Mickey Callaway’s Eighth Inning
Look, it was bound to happen. The revamped and praised bullpen was finally going to have a meltdown. Mickey Callaway was going to have a game leaving fans scratching their heads a bit leading up to him getting criticized. The fact it came against the Nationals was tough. The fact it was a blown 6-1 lead was tougher. The combination of the two left a really sour taste in your mouth despite the Mets 12-3 start.
In that eighth inning, the Mets would use five pitchers who allowed six runs on five hits, three walks, and a hit batter. Two of those walks were bases loaded walks. With the exception of Jacob deGrom, each and every pitcher who appeared that inning has some explaining to do.
Naturally, when you have a complete bullpen meltdown like that, much like we saw cause the 2008 Mets collapse, there are going to be some questions about how Callaway handled the inning. Let’s take a look.
Questionable Decision No. 1 – Lifting deGrom
At the time Callaway lifted deGrom, the Mets had a 6-1 lead in the top of the eighth. A Michael Taylor strikeout was book-ended by a pair of singles by Moises Sierra and Trea Turner. At that point, deGrom had thrown 103 pitches, and he was about to go to the Nationals lineup a fourth time.
Before moving on, some key stats should be considered. In his career, batters hit .277/.300/.447 when facing deGrom for a fourth time. However, that stat should be mitigated by the batter Howie Kendrick.
For his career, Kendrick is hitting .087 with no walks or extra base hits against deGrom. Last night, Kendrick was 0-3 with three strikeouts against deGrom.
By removing deGrom, Callaway opened himself up to second guessing. That second guessing grew louder when Seth Lugo, who had been excellent this year, walked Kendrick on four straight pitches.
Question Decision No. 2 – Using Lugo for One Batter
As noted above, with Harper on deck and Blevins warming, whoever you brought into the game to face Kendrick was only going to be in for one batter, so why Lugo?
There is a time to experiment with your bullpen guys to give them a different taste of different moments, but a game against the Nationals just isn’t that moment. Not when there was something brewing that caused you to go out there and bring in a reliever to nip a potential rally in the bud.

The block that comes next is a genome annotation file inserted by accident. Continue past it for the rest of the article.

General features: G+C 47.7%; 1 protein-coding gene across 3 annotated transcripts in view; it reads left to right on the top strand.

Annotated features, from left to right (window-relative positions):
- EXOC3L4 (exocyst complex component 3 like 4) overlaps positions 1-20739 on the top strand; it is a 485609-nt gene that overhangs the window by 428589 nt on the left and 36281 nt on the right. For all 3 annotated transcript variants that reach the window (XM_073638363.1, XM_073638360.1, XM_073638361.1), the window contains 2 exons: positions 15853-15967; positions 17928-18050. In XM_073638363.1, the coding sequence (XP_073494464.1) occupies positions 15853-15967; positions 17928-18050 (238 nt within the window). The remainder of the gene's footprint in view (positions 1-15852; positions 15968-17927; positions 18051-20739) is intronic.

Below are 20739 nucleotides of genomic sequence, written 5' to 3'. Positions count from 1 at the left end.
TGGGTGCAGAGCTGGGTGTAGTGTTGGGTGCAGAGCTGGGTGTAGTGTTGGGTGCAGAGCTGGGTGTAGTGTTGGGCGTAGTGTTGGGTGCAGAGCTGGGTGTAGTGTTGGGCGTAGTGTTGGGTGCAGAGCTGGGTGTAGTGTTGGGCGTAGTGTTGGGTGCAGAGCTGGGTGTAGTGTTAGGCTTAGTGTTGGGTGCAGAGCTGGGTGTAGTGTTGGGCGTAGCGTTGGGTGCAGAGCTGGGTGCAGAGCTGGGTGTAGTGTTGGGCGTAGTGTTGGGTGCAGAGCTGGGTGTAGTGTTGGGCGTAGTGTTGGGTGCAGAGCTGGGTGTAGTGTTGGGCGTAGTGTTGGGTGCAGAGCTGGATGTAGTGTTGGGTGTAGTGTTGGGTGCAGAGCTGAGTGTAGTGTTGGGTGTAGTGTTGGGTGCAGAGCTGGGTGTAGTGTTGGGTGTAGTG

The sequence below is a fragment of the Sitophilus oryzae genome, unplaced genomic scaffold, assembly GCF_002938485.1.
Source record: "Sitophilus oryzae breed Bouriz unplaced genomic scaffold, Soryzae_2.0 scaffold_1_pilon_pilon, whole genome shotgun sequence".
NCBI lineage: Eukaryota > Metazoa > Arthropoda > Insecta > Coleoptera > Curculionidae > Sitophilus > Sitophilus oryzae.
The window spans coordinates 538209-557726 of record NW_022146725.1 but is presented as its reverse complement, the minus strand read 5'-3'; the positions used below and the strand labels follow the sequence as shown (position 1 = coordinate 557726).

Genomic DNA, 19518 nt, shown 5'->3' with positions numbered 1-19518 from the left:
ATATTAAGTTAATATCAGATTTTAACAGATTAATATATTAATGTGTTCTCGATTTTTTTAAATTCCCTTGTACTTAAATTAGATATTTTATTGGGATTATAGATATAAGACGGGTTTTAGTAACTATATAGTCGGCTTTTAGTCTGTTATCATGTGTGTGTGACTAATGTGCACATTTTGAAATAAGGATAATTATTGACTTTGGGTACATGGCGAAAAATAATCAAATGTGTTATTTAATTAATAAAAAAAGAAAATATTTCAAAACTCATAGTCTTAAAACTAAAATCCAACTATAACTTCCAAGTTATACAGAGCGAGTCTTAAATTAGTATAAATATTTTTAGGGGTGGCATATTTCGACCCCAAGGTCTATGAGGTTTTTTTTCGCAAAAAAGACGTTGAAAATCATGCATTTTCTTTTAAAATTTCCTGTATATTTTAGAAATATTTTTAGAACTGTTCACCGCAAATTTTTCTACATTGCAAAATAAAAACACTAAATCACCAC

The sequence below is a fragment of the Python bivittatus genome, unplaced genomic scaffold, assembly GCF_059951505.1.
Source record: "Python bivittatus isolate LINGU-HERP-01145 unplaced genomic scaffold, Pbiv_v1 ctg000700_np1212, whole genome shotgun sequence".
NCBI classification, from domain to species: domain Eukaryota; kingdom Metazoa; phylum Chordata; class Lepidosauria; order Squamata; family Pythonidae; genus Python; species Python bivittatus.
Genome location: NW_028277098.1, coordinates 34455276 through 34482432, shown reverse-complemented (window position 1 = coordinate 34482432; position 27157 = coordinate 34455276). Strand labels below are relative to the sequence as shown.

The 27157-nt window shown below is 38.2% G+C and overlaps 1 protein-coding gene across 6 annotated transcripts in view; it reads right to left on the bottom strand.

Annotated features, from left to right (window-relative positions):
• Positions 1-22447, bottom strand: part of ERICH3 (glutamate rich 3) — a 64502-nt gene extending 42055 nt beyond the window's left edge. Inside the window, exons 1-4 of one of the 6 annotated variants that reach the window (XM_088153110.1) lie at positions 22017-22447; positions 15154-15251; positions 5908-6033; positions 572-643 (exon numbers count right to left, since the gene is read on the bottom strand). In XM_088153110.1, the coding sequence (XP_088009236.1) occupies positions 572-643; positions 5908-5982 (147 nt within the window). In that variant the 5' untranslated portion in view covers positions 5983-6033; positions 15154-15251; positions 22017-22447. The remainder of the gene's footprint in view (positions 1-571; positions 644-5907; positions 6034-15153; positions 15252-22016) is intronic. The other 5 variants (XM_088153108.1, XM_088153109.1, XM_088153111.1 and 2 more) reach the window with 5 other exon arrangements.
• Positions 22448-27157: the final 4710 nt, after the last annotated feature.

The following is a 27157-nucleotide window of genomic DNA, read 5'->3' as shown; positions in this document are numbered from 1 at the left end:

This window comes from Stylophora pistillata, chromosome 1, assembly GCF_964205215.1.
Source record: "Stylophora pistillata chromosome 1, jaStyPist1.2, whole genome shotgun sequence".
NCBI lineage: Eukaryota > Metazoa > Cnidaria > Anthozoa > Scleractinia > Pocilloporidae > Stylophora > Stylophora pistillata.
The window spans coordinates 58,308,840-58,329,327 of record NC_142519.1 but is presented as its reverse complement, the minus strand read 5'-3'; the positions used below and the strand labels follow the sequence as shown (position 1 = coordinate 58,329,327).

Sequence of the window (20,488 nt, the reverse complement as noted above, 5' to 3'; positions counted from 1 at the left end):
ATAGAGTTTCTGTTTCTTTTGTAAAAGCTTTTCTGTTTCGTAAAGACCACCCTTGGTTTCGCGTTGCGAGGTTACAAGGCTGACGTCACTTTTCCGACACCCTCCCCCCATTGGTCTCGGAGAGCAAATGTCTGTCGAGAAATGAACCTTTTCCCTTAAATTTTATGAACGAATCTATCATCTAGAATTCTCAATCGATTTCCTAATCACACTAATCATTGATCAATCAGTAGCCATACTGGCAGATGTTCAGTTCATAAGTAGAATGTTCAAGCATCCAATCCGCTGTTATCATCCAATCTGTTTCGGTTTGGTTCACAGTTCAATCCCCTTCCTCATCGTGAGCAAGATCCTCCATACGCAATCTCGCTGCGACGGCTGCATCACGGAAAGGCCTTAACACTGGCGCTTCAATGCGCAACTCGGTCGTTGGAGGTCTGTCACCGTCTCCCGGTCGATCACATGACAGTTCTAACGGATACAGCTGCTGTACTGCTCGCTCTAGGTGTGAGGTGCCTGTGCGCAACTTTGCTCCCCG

Since you are bringing Blevins into the game to face Harper anyway, you could have used him to pitch to Kendrick. After all, Kendrick is just 1-8 off Blevins. Even if Kendrick hits an unlikely homer, you are still up 6-4 at that point, and you have Blevins to face Harper.
Instead, Lugo was put in an unfamiliar situation, and he struggled. That doesn’t excuse Lugo’s performance in the least. He should have gone out there and recorded the out, or at least forced Kendrick to put the ball in play. Really, this at-bat was a seminal moment as this is where the rally really began to build momentum and begin to spiral out of control.
Questionable Decision No. 3 – Using Ramos
Iseemed odd Callaway would go to AJ Ramos over getting Jeurys Familia into the game at that spot. Heading into this season, Callaway spoke about getting his best relievers into the biggest spots of the game regardless of whether there was a save situation or not. That’s not what happened.
Instead of using Familia to nip the rally in the bud and let Ramos start a clean ninth, Callaway took a page out of Terry Collins book and saved his closer. He also used Ramos, who has allowed 24.5% of inherited runners to score in his career. Now, to be fair, Callaway may have wanted to shy away from Familia who has had a fairly high workload this season. Still, you have to wonder why Ramos there.
Out of anyone in the Mets bullpen, Ramos has the highest walk rate with a scary 4.9 BB/9 for his career. That included his walking six batters in the 6.1 innings he had pitched entering last night’s game. Bringing Ramos into this game into a powder keg of a situation could potentially light a fuse and blow the game.
It started out well with Ramos over powering Ryan Zimmerman to get the second out, and the Nationals sent up Matt Reynolds to the plate. Right here was why the Mets should have never lost this game. It’s also why using a walk prone Ramos is dangerous.
Reynolds, who is a career .224/.294/.393 hitter with an 8.1% walk rate, walked on four straight pitches to make it 6-4.
Questionable Decision No. 4 – Double Switching Flores into the Game